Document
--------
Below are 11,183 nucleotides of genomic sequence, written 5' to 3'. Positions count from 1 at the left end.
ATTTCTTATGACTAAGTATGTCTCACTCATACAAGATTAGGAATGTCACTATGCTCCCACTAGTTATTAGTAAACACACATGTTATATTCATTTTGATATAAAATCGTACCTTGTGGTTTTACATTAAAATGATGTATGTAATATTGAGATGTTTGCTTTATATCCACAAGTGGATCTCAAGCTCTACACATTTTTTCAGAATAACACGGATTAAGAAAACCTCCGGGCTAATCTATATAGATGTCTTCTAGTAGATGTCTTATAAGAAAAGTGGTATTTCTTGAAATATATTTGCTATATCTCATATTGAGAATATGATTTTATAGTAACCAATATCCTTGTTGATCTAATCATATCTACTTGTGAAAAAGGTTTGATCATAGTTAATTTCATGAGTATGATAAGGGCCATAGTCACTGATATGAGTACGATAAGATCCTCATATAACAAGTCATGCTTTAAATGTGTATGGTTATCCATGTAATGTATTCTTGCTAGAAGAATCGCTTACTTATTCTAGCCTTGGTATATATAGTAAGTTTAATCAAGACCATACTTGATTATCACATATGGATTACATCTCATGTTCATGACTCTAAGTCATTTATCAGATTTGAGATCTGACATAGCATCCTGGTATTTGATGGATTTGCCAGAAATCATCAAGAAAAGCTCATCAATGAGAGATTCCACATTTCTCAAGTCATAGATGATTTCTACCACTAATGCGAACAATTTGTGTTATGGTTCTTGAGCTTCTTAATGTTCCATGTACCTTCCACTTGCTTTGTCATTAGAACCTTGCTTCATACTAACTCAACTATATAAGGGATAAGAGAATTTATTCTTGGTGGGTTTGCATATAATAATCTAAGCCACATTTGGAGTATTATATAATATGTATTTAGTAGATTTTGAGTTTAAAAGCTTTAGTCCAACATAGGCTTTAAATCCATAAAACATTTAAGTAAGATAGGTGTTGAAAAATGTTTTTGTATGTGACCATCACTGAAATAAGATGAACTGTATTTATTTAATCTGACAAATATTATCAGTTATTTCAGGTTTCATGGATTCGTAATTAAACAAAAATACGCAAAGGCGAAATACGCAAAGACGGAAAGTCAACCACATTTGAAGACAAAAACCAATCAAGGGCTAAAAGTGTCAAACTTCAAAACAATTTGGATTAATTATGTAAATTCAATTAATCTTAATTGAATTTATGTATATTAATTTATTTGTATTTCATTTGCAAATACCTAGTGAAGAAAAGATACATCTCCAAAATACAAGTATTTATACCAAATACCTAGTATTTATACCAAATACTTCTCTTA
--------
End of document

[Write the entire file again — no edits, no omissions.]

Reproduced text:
Below are 11,183 nucleotides of genomic sequence, written 5' to 3'. Positions count from 1 at the left end.
ATTTCTTATGACTAAGTATGTCTCACTCATACAAGATTAGGAATGTCACTATGCTCCCACTAGTTATTAGTAAACACACATGTTATATTCATTTTGATATAAAATCGTACCTTGTGGTTTTACATTAAAATGATGTATGTAATATTGAGATGTTTGCTTTATATCCACAAGTGGATCTCAAGCTCTACACATTTTTTCAGAATAACACGGATTAAGAAAACCTCCGGGCTAATCTATATAGATGTCTTCTAGTAGATGTCTTATAAGAAAAGTGGTATTTCTTGAAATATATTTGCTATATCTCATATTGAGAATATGATTTTATAGTAACCAATATCCTTGTTGATCTAATCATATCTACTTGTGAAAAAGGTTTGATCATAGTTAATTTCATGAGTATGATAAGGGCCATAGTCACTGATATGAGTACGATAAGATCCTCATATAACAAGTCATGCTTTAAATGTGTATGGTTATCCATGTAATGTATTCTTGCTAGAAGAATCGCTTACTTATTCTAGCCTTGGTATATATAGTAAGTTTAATCAAGACCATACTTGATTATCACATATGGATTACATCTCATGTTCATGACTCTAAGTCATTTATCAGATTTGAGATCTGACATAGCATCCTGGTATTTGATGGATTTGCCAGAAATCATCAAGAAAAGCTCATCAATGAGAGATTCCACATTTCTCAAGTCATAGATGATTTCTACCACTAATGCGAACAATTTGTGTTATGGTTCTTGAGCTTCTTAATGTTCCATGTACCTTCCACTTGCTTTGTCATTAGAACCTTGCTTCATACTAACTCAACTATATAAGGGATAAGAGAATTTATTCTTGGTGGGTTTGCATATAATAATCTAAGCCACATTTGGAGTATTATATAATATGTATTTAGTAGATTTTGAGTTTAAAAGCTTTAGTCCAACATAGGCTTTAAATCCATAAAACATTTAAGTAAGATAGGTGTTGAAAAATGTTTTTGTATGTGACCATCACTGAAATAAGATGAACTGTATTTATTTAATCTGACAAATATTATCAGTTATTTCAGGTTTCATGGATTCGTAATTAAACAAAAATACGCAAAGGCGAAATACGCAAAGACGGAAAGTCAACCACATTTGAAGACAAAAACCAATCAAGGGCTAAAAGTGTCAAACTTCAAAACAATTTGGATTAATTATGTAAATTCAATTAATCTTAATTGAATTTATGTATATTAATTTATTTGTATTTCATTTGCAAATACCTAGTGAAGAAAAGATACATCTCCAAAATACAAGTATTTATACCAAATACCTAGTATTTATACCAAATACTTCTCTTA